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PAUL AT CORINTH

‘After these things Paul departed from Athens, and came to Corinth; 2. And found a certain Jew named Aquila, born in Pontus, lately come from Italy, with his wife Priscilla; (because that Claudius had commanded all Jews to depart from Rome:) and came unto them. 3. And because he was of the same craft, he abode with them, and wrought: for by their occupation they were tent-makers. 4. And he reasoned in the synagogue every sabbath, and persuaded the Jews and the Greeks. 5. And when Silas and Timotheus were come from Macedonia, Paul was pressed in the spirit, and testified to the Jews that Jesus was Christ. 6. And when they opposed themselves, and blasphemed, he shook his raiment, and said unto them, Your blood be upon your own heads; I am clean: from henceforth I will go unto the Gentiles. 7. And he departed thence, and entered into a certain man’s house, named Justus, one that worshipped God, whose house joined hard to the synagogue. 8. And Crispus, the chief ruler of the synagogue, believed on the Lord with all his house; and many of the Corinthians hearing believed, and were baptized. 9. Then spake the Lord to Paul in the night by a vision, Be not afraid, but speak, and hold not thy peace: 10. For I am with thee, and no man shall set on thee to hurt thee: for I have much people in this city. 11. And he continued there a year and six months, teaching the word of God among them.’—ACTS xviii. 1-11.

Solitude is a hard trial for sensitive natures, and tends to weaken their power of work. Paul was entirely alone in Athens, and appears to have cut his stay there short, since his two companions, who were to have joined him in that city, did not do so till after he had been some time in Corinth. His long stay there has several well-marked stages, which yield valuable lessons.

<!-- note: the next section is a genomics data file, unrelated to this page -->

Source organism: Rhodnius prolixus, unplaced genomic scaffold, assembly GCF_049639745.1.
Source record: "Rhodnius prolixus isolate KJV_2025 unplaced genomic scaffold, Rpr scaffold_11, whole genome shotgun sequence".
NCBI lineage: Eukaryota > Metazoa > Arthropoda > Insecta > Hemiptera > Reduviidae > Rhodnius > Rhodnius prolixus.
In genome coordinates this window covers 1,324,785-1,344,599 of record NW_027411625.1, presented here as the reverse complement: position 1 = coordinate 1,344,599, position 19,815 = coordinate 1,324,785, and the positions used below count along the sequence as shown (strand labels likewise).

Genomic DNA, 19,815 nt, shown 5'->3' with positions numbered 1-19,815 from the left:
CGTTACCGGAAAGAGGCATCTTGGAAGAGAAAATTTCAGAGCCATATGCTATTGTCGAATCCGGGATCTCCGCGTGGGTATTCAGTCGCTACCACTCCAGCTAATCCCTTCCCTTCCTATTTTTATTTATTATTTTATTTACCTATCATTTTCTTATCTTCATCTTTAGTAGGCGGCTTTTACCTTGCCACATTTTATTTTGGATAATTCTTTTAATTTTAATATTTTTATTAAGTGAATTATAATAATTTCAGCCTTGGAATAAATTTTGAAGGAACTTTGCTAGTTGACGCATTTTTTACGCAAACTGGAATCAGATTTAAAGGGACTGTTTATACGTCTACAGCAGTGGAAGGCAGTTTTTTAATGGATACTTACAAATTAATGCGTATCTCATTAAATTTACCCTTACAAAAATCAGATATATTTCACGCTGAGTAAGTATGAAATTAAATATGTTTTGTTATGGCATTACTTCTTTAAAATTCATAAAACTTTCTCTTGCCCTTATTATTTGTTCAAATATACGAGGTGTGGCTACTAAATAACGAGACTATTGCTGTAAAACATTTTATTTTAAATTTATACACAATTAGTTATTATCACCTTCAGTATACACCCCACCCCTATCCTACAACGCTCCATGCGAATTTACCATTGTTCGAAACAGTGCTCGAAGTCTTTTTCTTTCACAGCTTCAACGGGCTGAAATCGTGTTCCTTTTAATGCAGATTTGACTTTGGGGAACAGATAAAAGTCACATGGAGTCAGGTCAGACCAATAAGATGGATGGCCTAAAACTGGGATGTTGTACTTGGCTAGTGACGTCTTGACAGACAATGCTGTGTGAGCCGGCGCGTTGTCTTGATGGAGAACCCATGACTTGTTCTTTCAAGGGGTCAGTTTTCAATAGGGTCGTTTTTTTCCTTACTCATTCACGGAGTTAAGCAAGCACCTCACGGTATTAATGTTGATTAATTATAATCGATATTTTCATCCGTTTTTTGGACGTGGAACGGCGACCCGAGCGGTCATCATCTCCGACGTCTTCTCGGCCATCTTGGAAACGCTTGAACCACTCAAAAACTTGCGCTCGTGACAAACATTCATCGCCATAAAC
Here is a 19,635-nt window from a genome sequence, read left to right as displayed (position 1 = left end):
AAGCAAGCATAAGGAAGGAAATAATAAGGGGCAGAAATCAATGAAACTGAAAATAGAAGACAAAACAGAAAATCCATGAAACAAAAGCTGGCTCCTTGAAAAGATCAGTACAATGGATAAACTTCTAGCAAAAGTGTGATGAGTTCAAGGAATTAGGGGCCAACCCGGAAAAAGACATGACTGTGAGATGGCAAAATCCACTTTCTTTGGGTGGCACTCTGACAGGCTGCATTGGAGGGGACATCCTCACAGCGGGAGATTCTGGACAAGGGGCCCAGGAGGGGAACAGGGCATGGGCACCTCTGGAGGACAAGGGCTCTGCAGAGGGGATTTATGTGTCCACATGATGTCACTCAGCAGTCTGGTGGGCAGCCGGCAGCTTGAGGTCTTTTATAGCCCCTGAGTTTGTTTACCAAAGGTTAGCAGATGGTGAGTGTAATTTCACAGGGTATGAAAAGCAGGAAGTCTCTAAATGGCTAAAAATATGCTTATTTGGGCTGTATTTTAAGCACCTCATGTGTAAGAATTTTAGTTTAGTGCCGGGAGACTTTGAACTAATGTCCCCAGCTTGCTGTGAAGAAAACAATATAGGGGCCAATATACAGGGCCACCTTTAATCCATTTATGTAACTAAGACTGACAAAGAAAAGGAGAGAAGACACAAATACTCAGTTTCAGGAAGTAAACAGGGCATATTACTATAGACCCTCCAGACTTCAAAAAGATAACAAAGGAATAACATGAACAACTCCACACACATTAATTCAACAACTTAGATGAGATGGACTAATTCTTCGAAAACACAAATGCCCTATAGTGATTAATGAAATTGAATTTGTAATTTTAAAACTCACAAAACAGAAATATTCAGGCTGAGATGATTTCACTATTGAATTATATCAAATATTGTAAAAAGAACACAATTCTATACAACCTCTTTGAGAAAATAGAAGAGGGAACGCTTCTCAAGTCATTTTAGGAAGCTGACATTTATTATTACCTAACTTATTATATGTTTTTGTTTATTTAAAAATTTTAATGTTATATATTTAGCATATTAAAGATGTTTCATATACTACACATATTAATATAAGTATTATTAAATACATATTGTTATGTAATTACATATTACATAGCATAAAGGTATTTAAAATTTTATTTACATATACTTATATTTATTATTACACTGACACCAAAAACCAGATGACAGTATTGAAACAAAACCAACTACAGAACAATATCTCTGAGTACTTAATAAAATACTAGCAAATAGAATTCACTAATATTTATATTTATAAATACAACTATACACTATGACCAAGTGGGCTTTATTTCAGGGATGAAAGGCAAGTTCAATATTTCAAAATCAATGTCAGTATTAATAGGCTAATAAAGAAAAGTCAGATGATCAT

I. First, we note the solitary Apostle, seeking friends, toiling for bread, and withal preaching Christ. Corinth was a centre of commerce, of wealth, and of moral corruption. The celebrated local worship of Aphrodite fed the corruption as well as the wealth. The Apostle met there with a new phase of Greek life, no less formidable in antagonism to the Gospel than the culture of Athens. He tells us that he entered on his work in Corinth ‘in weakness, and in fear, and in much trembling,’ but also that he did not try to attract by adaptation of his words to the prevailing tastes either of Greek or Jew, but preached ‘Jesus Christ, and Him crucified,’ knowing that, while that appeared to go right in the teeth of the demands of both, it really met their wants. This ministry was begun, in his usual fashion, very unobtrusively and quietly. His first care was to find a home; his second, to provide his daily bread; and then he was free to take the Sabbath for Christian work in the synagogue.

We cannot tell whether he had had any previous acquaintance with Aquila and his wife, nor indeed is it certain that they had previously been Christians. Paul’s reason for living with them was simply the convenience of getting work at his trade, and it seems probable that, if they had been disciples, that fact would have been named as part of his reason. Pontus lay to the north of Cilicia, and though widely separated from it, was near enough to make a kind of bond as of fellow-countrymen, which would be the stronger because they had the same craft at their finger-ends.

It was the wholesome practice for every Rabbi to learn some trade. If all graduates had to do the same now there would be fewer educated idlers, who are dangerous to society and burdens to themselves and their friends. What a curl of contempt would have lifted the lips of the rich men of Corinth if they had been told that the greatest man in their city was that little Jew tent-maker, and that in this unostentatious fashion he had begun to preach truths which would be like a charge of dynamite to all their social and religious order! True zeal can be patiently silent.